SARA SILVERSTEIN: And as long-term investors, which we are in AAP, a lot of questions about, what is the timeline? What are we looking for when we're putting on a new position for it to reach its criteria?
CHRIS VERSACE: Yeah. Typically, it's 12 to 18 months. Sometimes the market can move faster and we have to revisit what the growth prospects. Are they accelerating? Are they decelerating? What's the company's position? Is it picking up share? Is margin growth unfolding faster than expected? So we tend to have a rolling 12 to 18 month time horizon.
Again, take a look at Axon-- we can use that-- because their business has grown tremendously this year because of the ramp in public safety spending, which is expected to continue. But inside the company, the transition from product to services, with services being significantly higher margins, is going to continue into 2024. That should allow earnings to continue to grow faster than revenue. So that's 12, 18, almost 24 months now of that unfolding. So again, while we look for 12 to 18 months, we're going to continue to revisit and reevaluate as we go forward.
SARA SILVERSTEIN: And are there any restrictions you're looking at in terms of market cap when you're picking stocks?
CHRIS VERSACE: Well, I think the way to think about that is not so much are we going to exclude high market caps. I think we're more likely to exclude low market caps. But the better benchmark to measure against, Sara, is going to be trading volume.
The last thing we want is to take a position on a company, work our way up into it over time, and then not be able to get out of it. We don't want any of those roach motel names in the portfolio. This is why we tend to look at average daily trading volumes as well when we're trying to evaluate a position and really decide if it's warranted inside the portfolio.
Typically, we're looking for something not in the tens of thousands of shares, but call it hundreds of thousands of shares. Typically, 250,000, 300,000 at a minimum. But candidly, the vast majority of the positions in the portfolio are significantly higher than that.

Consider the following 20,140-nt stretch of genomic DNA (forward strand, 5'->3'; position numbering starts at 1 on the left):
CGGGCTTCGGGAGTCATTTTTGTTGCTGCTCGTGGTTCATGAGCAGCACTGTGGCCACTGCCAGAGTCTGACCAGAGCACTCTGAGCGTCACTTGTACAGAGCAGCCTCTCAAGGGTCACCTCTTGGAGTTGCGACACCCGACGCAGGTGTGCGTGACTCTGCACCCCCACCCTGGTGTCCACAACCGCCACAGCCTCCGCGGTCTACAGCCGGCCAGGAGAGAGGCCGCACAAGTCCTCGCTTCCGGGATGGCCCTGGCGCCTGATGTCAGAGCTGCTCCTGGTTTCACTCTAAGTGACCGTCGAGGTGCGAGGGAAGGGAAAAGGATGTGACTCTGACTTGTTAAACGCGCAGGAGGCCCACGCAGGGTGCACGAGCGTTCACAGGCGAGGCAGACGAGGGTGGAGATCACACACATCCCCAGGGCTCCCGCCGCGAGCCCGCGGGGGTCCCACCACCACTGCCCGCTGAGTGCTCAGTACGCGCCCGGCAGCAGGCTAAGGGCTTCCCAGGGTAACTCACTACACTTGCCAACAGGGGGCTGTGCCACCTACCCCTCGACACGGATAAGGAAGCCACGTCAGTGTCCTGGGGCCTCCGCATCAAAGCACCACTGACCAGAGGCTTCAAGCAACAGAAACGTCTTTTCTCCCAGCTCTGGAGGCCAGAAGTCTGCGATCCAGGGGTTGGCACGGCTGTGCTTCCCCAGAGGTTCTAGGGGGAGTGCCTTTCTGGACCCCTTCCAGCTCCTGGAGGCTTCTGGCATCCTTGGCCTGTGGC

SARA SILVERSTEIN: And when you decide to pick a stock and you're looking at the portfolio overall, how do you decide what the position size should be?
CHRIS VERSACE: So the target position size, if you think of it this way, that in an ideal world, normalized market environment, let's call it, the portfolio is going to own somewhere between 8% and 12% cash. Call it 10%. So if we're going to have round numbers, 25 positions, over 90% of the portfolio's assets, that's about 3.6% for each position.
Now, look, we know that when we're building up some positions, it's going to take time to get there. And at the same time, we're going to want to let our winners run. Currently, we've got a couple of positions that are over 4%. I think they're very well positioned. And in the meantime, we're going to let them run while we start to catch up with some of these smaller positions in the portfolio.
SARA SILVERSTEIN: And is there a maximum position size?
CHRIS VERSACE: So, yes, there is. Typically, we've started trimming back positions when they hit over 4%. Some have run as high as 4.5%, 4.6%. Again, we want to let our winners run. However, we have to be disciplined investors. And that means that if we see a position size approaching 5%, perhaps even topping 5%, that's going to warrant some action. As we like to say, ringing the register, trimming back that position, and either helping build back our cash or potentially, depending on the opportunities at the moment, repositioning those profits into one, maybe two other positions.